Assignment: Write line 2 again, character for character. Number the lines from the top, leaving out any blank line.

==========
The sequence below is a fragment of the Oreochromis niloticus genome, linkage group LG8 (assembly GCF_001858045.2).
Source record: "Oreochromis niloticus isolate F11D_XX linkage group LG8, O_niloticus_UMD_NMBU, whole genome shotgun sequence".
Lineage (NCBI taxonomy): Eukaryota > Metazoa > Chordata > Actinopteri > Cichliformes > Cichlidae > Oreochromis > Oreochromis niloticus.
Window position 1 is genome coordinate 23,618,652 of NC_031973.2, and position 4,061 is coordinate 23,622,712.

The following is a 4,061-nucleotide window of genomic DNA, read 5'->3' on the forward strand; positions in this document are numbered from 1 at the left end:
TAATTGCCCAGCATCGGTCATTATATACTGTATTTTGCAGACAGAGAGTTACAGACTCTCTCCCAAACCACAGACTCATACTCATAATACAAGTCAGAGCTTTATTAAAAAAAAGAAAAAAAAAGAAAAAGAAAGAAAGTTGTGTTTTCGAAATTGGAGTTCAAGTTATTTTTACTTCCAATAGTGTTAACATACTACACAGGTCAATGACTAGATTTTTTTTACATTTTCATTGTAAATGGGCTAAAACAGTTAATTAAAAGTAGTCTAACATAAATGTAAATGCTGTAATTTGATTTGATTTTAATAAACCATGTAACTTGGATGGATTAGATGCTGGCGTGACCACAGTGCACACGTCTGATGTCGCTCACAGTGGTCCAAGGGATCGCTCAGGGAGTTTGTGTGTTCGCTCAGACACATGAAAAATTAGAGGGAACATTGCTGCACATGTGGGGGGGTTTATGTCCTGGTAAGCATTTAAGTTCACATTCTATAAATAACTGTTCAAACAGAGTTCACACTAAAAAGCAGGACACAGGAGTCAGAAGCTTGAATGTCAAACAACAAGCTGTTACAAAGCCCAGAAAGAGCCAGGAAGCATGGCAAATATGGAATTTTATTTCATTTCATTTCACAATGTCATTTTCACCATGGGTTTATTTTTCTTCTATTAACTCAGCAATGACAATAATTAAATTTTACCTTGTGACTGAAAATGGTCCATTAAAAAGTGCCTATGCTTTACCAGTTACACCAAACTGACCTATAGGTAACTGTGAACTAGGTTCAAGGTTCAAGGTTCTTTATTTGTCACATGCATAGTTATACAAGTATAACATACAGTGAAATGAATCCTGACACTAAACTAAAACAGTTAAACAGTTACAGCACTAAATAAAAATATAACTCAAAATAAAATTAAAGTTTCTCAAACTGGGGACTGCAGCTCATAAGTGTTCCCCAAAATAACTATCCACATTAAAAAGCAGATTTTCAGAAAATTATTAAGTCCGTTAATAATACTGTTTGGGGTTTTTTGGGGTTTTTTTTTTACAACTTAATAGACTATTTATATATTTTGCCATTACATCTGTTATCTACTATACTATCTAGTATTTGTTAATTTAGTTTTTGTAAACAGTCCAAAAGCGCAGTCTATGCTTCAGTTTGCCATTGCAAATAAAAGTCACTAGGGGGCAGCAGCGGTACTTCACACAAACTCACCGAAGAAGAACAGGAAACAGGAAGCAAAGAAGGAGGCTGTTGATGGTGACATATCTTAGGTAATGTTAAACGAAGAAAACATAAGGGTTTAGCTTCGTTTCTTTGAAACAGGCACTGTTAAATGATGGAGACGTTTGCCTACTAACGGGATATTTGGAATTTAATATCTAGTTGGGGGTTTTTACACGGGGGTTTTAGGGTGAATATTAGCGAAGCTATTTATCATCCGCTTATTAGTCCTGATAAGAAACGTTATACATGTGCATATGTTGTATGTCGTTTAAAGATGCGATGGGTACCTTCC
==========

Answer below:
Source record: "Oreochromis niloticus isolate F11D_XX linkage group LG8, O_niloticus_UMD_NMBU, whole genome shotgun sequence".